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Domville Building

2 King Street, Saint John, New Brunswick, E2L, Canada

Formally Recognized: 1982/03/18

View of the corner entrance to the building.; Commercial Properties Limited
Domville Building
View of the the primary entrance of the building on the corner of two streets. The storeys and windows lessen in height from the preceding storeys giving the illusion of a taller building; Commercial Properties Limited
Contextual photo of Domville Building
View of the King Street façade of the building.; Commercial Properties Limited
Domville Building

Other Name(s)

Maritime Bank
Maritime Bank
Bank of Montreal
Domville Building
Banque de Montréal

Links and documents

Construction Date(s)


Listed on the Canadian Register: 2004/08/12

Statement of Significance

Description of Historic Place

The Domville Building is a three-storey Second Empire sandstone building with Doric and Corinthian columns situated on the southeast corner of King and Prince William Streets in uptown Saint John. The building is located in the Trinity Royal area and was recognized in the City of Saint John Preservation Areas Bylaw in 1982.

Heritage Value

This building is significant as one of a collection of Italianate and Second Empire style commercial buildings built between 1877 and 1881 after two thirds of the City of Saint John was destroyed in the Great Saint John Fire of 1877. The Second Empire building also exhibits significant Greek architectural features and a unique design. The Domville Building was built for the Maritime Bank of Saint John in 1878. The building includes an associative value with its founder, Senator James Domville, for whom the building was named. He owned the land on which the building was built and laid the corner stone. A member of the Canadian Senate for eighteen years, Domville is the only Canadian Senator born in Honduras. He was also the founder of the Saint John Public Library which was the first free, tax based, library in Canada.

This building serves as a reminder of the strong will of the Saint John merchants to rebuild the city after the fire. The brick and stone architecture sent a message that the city would be more fire resistant in the future. The elements and level of design demonstrate that the city was rebuilt in grander fashion.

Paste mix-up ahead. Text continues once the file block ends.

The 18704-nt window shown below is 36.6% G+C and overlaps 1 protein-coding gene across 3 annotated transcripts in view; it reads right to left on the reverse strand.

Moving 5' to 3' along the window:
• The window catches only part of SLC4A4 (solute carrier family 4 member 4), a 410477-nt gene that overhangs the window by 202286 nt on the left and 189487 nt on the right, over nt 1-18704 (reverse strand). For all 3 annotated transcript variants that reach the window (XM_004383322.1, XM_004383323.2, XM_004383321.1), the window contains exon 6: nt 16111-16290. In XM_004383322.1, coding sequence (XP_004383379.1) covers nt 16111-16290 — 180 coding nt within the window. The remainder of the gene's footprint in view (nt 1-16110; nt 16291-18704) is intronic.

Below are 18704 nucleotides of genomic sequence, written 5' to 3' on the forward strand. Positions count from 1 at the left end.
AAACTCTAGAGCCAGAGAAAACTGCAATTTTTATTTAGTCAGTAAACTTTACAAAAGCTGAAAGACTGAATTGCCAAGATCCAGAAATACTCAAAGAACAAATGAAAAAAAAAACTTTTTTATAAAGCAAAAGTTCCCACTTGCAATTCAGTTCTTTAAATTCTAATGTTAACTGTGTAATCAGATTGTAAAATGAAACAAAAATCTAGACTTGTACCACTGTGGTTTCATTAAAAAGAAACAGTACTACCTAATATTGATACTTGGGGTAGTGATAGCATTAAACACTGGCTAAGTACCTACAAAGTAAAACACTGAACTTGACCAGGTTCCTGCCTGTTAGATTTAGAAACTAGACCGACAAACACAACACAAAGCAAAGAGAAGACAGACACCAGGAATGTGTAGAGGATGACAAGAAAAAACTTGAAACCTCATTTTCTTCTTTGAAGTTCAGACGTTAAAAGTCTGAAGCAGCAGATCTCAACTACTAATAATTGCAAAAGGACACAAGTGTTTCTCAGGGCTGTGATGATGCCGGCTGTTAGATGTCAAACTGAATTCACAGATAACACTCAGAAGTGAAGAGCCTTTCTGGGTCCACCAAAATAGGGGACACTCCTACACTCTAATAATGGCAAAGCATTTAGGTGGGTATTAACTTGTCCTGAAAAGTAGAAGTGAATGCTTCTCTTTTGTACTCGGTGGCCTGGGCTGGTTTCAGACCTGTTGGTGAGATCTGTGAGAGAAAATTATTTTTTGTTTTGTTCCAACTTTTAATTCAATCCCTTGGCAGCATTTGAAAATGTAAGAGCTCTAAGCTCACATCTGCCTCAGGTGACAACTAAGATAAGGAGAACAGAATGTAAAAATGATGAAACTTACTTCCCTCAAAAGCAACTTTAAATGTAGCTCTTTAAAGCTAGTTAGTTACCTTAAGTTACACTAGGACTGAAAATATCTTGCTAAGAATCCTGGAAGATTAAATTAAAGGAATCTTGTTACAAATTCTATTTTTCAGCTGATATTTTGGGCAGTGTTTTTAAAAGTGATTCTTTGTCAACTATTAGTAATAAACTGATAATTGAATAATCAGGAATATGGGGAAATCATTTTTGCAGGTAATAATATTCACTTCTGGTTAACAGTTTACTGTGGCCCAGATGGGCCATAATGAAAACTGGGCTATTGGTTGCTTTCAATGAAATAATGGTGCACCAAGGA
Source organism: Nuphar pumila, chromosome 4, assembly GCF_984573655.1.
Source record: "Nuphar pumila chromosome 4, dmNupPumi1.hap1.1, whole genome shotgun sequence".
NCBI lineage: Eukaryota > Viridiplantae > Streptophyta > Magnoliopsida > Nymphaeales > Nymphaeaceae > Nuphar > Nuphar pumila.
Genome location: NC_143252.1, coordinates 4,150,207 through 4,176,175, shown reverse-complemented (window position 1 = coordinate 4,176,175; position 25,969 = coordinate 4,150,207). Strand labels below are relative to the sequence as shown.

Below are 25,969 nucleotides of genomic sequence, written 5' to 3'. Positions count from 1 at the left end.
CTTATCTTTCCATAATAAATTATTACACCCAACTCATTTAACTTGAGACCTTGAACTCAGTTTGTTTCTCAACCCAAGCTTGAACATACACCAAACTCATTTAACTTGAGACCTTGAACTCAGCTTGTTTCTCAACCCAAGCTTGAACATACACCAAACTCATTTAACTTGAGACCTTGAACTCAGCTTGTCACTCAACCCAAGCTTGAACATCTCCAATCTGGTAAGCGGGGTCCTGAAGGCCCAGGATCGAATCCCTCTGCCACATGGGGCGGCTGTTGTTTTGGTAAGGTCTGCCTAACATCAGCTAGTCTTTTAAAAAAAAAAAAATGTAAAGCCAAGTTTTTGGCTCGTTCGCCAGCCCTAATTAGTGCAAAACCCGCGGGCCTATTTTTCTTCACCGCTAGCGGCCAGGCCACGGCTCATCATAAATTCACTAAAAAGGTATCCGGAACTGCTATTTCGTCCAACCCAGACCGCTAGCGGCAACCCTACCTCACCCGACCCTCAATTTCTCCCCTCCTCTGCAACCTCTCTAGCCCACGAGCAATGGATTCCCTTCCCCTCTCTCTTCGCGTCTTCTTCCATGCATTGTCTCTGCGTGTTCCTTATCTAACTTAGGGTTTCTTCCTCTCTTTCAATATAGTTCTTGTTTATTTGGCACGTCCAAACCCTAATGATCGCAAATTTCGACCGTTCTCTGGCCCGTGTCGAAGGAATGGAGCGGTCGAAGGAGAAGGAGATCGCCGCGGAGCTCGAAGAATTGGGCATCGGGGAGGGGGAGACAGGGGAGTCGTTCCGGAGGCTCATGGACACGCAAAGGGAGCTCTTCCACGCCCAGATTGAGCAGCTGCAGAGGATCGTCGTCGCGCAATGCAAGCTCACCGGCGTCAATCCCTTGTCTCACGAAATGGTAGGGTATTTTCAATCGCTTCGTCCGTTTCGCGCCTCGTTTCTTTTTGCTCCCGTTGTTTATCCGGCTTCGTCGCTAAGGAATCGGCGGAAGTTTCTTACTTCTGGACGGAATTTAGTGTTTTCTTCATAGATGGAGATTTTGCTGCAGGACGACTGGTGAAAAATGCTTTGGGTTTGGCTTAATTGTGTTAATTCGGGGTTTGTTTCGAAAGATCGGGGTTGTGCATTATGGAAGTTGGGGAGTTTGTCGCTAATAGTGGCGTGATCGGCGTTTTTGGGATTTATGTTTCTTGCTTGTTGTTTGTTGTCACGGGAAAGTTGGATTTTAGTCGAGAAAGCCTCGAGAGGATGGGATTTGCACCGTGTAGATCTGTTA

Source: Planning and Development Department - City of Saint John

Character-Defining Elements

The architectural elements relating to the Greek style of the building include:
- elements and massing that imply the fortitude of the era’s bank buildings;
- temple design;
- Doric columns on the 1st storey and Corinthian columns on the 2nd and 3rd storeys;
- 2nd and 3rd floor windows are flanked with Corinthian columns;
- coat of arms in the curved pediment above the central door has a rampant lion with inscription “Qui Stat Caveat”;
- lions head with mane set upon the pediment.
The architectural elements relating to the Second Empire style of the building include:
- Roman arch windows are crowned with ornate keystones;
- bracketed cornices;
- dentils under roof cornice.

Other unique and relevant architectural elements relating to this building are as follows:
- sandstone construction;
- each storey lessens in height from the preceding giving the illusion of a taller building.



New Brunswick

Recognition Authority

Local Governments (NB)

Recognition Statute

Municipal Heritage Preservation Act, s.5(1)

Recognition Type

Municipal Heritage Preservation Act

Recognition Date


Historical Information

Significant Date(s)

1877/01/01 to 1881/01/01
1877/01/01 to 1877/01/01

Theme - Category and Type

Developing Economies
Trade and Commerce
Expressing Intellectual and Cultural Life
Architecture and Design

Function - Category and Type


Commerce / Commercial Services
Office or Office Building


Commerce / Commercial Services
Bank or Stock Exchange

Architect / Designer



Beatteay & Watters

Additional Information

Location of Supporting Documentation

Planning and Development Department - City of Saint John

Cross-Reference to Collection

Fed/Prov/Terr Identifier




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